Category Archives: Walking

Travelers

Oh Pioneers!  Song of the Open Road.  I have enjoyed reading these and other poems from Walt Whitman’s anthology Leaves of Grass.  Whitman shows such ebullience and enthusiasm for life, such hope for the progress of humanity.  After reading these more than once, I thought to write my own poem about this journey of life, after my own heart and style, inspired by Whitman.

TRAVELERS

Ho!
Fellow traveler!
Share the road
with a vagabond?
May I walk with you
to wherever?
I’ll be glad
of your company,
to be sure!
Such a dusty, lonely road
it has been.
Look at these shoes!
The holes in the soles!
Now, they have seen
a pretty mile or two,
and have a story or two
to tell! Aye!
Hey—them is prodigious
holes of your own!
Wary that stone, now,
friend,
for tis but the tip
of a larger,
and would break your kicking toe!
Whence hail you,
if you do not mind?
It be a long way?
Aye, that be a distance!
You seek
a situation, then, employ?
Or, may I be bold,
my new friend,
flee you a broken heart?
I understand you, aye,
only too well.
Though you walk and walk,
the break follows,
and the sorrow.
You search for solace:
tis natural.
And death—
you know it?
That we all flee,
yet it follows, too close,
stalking,
at times, too close,
from us taking,
left and right,
the ones we love
most. Aye. Aye.
I know it, too,
my brother….
But, my dear fellow!
Look!
See!
The sun sets behind.
Always behind!
And on the morrow?
A New Sun rises!
To be sure.
To be sure!
Let not us part
the way we walk
together,
for we will find
companionship in company,
in the step step step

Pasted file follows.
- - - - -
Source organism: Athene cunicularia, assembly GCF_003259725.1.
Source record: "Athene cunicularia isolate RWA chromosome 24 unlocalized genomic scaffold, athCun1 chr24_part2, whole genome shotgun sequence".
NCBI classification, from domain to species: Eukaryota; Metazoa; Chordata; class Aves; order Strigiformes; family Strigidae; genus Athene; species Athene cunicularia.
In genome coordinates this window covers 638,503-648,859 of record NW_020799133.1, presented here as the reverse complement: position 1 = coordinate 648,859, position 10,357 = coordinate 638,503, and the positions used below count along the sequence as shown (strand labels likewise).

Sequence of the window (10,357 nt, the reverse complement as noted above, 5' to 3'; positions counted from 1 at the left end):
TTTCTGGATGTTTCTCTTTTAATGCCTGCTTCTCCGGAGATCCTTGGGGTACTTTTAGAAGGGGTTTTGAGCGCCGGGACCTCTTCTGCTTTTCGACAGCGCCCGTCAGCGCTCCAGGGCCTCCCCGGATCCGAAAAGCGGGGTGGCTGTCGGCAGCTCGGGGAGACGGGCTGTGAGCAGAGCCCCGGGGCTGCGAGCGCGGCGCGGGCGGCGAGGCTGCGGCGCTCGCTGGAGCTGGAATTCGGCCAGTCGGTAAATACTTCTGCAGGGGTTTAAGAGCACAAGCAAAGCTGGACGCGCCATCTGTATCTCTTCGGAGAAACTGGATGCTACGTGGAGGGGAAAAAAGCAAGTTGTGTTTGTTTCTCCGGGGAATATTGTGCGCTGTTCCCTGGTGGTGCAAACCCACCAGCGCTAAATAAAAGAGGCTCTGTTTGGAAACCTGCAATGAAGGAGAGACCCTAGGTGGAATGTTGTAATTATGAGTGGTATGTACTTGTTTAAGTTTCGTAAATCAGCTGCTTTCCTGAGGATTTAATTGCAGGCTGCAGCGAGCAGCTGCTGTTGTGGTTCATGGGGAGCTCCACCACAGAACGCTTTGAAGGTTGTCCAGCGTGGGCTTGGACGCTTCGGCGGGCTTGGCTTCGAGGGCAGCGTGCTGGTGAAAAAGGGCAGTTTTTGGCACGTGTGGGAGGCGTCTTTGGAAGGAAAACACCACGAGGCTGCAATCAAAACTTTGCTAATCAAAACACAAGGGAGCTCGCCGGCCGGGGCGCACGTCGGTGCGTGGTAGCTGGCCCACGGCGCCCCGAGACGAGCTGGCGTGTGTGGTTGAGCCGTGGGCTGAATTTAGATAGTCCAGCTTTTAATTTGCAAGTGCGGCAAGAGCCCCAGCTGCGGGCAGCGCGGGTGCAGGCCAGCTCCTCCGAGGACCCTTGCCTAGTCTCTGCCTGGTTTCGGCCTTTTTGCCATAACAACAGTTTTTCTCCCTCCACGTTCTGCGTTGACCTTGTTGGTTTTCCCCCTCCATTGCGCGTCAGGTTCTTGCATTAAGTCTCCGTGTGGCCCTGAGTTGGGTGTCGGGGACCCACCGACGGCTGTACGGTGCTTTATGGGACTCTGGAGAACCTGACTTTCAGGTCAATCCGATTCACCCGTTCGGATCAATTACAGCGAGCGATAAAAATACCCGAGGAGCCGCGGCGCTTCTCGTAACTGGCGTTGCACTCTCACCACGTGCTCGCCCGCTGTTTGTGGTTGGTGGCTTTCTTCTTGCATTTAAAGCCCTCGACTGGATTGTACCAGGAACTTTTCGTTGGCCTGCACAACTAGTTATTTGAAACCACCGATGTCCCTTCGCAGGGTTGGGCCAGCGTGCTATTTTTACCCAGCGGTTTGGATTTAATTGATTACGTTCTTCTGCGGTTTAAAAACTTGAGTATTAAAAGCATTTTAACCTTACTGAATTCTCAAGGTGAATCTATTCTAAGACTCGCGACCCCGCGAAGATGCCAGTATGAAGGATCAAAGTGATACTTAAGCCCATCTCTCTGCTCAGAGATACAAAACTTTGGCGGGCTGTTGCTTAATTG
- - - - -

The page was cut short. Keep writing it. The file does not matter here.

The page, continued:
of our direction,
in the clop clop clop
of our resolve.
The morrow
we will command!
The Heavens will send manna,
coveys of quail,
and waters
from the dry stone!
You shall see!
You shall certainly see!

Roger is the author of Rabbit Lane: Memoir of a Country Road.  The book tells the true life story of an obscure and magical farm road and its power to transform the human spirit.  The book is available in print and for Kindle at Amazon.  See Rabbit Lane reviewed in Words and Pictures.

Snow

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A snowy Rabbit Lane

In arid Utah we are grateful for snows that persist through March, April, and sometimes even into May.  I remember a May 1993 snowstorm that dropped a full three feet of new snow on the streets and yards of Salt Lake City, the year after I returned from being a Fulbright Scholar in Portugal to live with my grandmother, Dora.  These Spring snows add high-mountain snow pack that continues to slowly percolate thousands of feet through fractured bedrock, into valley aluvia, recharging the aquifers that allow us to turn the desert into a rose.  So, even though I post this poem at the end of March, it is still snow season in Utah.  I hope you enjoy the poem.

SNOW

Sky lets down her snow
in slow and heavy flakes
all the long day
as if the world, everywhere,
has never known but snow:
slow and easy, flakes
perching undetected
in my thinning hair,
granting shy moist cool
kisses on the bulb
of my nose, on my soft
sagging cheeks, crystals resting
on lashes looking up
to a distant gentle font.
Wind does not dare to blow.

Church Bells

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(Liberty Bell, Philadelphia, PA)

Walking in the snow on Rabbit Lane I began thinking about Christmas bells ringing from church towers all over the celebrating world.  I pondered the many emotions associated with pealing church bells.  Happiness in marriage.  Sorrow in death.  Fear in disaster.  Hope that “all is well”.  The Liberty Bell rang in joyful celebration of America’s independence.  I composed this song about church bells at Christmastime, attempting to embrace all of these emotions, especially excitement at the birth of Jesus, the Savior of the World.  Here is the sheet music for you to enjoy: Church Bells.